People not only judge each other on what they drive, what they wear and where they live, they are now judging each other on what electronics they whip out to use in public.
The iPhone seems to carry cachet for many users and Apple's devices are often seen as the "highest-end consumer products" in the gadget world, said Coye Cheshire, associate professor of sociology at the Berkeley School of Information.
There also seems to be a well-formed iPhone or iOS hipster identity, at least according to Hunch, a taste-predictor engine that uses Internet behavior research to predict what different people will like.
Those with Apple products made up 32 percent of 15,818 users surveyed in 2011; they seemed to skew older than 35, and were more likely to be female and have a graduate degree than people using other products.
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A group of people sitting down using their smartphones at a shopping mall in Bangkok. Photo: AFP / Nicolas Asfouri
These users are also more likely to be liberal and make more than 200,000 dollars a year. They're extroverted, enjoy spending money and define themselves as "high-maintenance."
"The iPhone became a status symbol because people equated smartphone with iPhone," said Roslyn Layton, a Ph.D. candidate in Internet economics at the University of Copenhagen.
Android users, on the other hand, seem to skew more rural (86 percent more likely than iPhone users to live in a rural area), are more likely to vote conservatively (20 percent more than iPhone users) and are 10 percent more likely to be male.
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Android users may be making a statement against the iPhone. Most people have reference groups, or people they hang out with or aspire to be, said Brent McFerran, a marketing professor at the University of Michigan's Ross School of Business.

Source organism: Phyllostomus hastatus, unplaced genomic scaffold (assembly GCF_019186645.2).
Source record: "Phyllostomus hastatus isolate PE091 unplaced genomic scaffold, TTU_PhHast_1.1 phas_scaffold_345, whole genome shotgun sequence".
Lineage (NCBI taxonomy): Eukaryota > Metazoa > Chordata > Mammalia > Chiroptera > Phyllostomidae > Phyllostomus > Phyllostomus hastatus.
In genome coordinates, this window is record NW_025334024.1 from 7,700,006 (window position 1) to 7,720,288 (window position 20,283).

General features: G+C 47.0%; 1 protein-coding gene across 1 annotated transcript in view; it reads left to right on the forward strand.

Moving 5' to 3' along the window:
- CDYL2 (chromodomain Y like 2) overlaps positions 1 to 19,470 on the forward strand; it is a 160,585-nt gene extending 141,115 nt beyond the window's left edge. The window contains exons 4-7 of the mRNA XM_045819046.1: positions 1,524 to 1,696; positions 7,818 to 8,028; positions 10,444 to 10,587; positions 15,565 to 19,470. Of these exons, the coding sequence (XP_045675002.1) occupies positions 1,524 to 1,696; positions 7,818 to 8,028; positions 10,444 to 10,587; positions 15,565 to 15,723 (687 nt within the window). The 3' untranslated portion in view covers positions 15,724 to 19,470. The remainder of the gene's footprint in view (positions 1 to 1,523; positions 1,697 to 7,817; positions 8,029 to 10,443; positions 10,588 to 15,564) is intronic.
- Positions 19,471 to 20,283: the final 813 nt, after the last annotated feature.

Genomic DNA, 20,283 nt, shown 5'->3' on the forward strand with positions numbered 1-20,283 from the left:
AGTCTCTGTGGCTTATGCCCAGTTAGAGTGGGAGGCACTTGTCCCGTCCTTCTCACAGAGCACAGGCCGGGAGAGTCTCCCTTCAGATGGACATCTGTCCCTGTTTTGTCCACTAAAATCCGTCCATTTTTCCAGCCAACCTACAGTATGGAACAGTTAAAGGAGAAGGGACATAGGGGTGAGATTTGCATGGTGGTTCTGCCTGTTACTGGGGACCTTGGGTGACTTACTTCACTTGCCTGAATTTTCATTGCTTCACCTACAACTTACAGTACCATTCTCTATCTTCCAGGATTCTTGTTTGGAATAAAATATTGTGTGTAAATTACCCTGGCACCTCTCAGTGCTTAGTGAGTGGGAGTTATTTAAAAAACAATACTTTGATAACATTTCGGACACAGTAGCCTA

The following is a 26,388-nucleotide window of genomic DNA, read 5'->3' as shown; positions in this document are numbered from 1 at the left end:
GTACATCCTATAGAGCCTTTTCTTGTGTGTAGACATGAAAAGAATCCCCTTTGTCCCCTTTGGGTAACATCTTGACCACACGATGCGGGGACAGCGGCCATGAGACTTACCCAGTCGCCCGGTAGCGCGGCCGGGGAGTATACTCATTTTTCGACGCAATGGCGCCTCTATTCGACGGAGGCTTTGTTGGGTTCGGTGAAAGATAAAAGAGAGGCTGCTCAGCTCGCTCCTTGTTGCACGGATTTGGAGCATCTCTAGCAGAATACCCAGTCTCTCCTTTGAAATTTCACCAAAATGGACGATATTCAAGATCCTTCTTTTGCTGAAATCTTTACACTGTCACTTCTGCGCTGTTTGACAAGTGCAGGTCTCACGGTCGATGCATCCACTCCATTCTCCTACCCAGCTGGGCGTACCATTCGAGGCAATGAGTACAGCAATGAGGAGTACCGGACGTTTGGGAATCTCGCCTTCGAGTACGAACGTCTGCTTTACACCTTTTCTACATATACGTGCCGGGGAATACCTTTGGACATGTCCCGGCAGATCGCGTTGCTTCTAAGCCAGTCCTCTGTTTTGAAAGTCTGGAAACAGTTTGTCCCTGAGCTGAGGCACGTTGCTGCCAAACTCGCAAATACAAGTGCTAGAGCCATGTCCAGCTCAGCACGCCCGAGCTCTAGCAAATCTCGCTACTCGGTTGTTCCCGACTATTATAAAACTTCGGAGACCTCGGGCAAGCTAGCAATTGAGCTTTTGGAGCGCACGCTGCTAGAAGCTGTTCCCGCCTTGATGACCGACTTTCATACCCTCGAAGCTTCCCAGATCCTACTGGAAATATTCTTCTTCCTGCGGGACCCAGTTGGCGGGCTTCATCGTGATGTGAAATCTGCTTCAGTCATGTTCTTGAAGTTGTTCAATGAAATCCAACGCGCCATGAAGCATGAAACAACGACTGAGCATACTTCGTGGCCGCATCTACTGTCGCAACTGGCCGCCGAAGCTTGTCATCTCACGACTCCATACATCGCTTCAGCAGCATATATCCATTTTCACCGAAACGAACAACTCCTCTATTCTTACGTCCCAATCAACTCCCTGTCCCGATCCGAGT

"People either want to be like that group or disassociate themselves from another group by doing the opposite," he said.
People using their smartphones while walking on the platform of a BTS train station in Bangkok. Photo: AFP/ Nicolas Asfouri
Some may make an even bigger statement by using other smartphone operating systems. The Hunch survey seemed to relegate BlackBerry and the Windows Phone to a footnote, with BlackBerry users labeled as introverted city folk (equally likely to be male or female) who like to travel; it summed up Windows Phone users as politically moderate, suburban soccer moms.
The Mac is another Apple product with a controversial identity. According to an April 2011 survey by Hunch, PC users tend to be suburban and rural, while Mac users are far more likely to be overeducated, vegetarian urbanites. PC users are more like to stop by the meme site I Can Haz Cheezburger, while Mac users want a peek at the Huffington Post.
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But Hunch also reported that Mac users consider themselves early adopters, while PC users are "later adopters."
The Apple owners are also more likely to be ages 18 to 34, compared to the PC users' 35-to-49 demographic. More than half of Hunch's 388,315 respondents owned PCs, representing a much bigger chunk than the Mac users' 25 percent.
A picture showing friends looking at their smartphones at a coffee shop in a shopping mall in Bangkok. Photo: AFP/ Nicolas Asfouri
Tablets have all kinds of users. However, most are considered leisure users, according to Frank N. Magid Associates. Unlike the first wave of tablet owners, people in the second wave tend to use the device occasionally, are less tech savvy, and more likely to be female and older than 50.
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Some experts say that making judgments based on the technology people use says something about wealth and privilege.
A picture shows people using their smartphones and tablets in a shopping mall in Bangkok. Photo: AFP/ Nicolas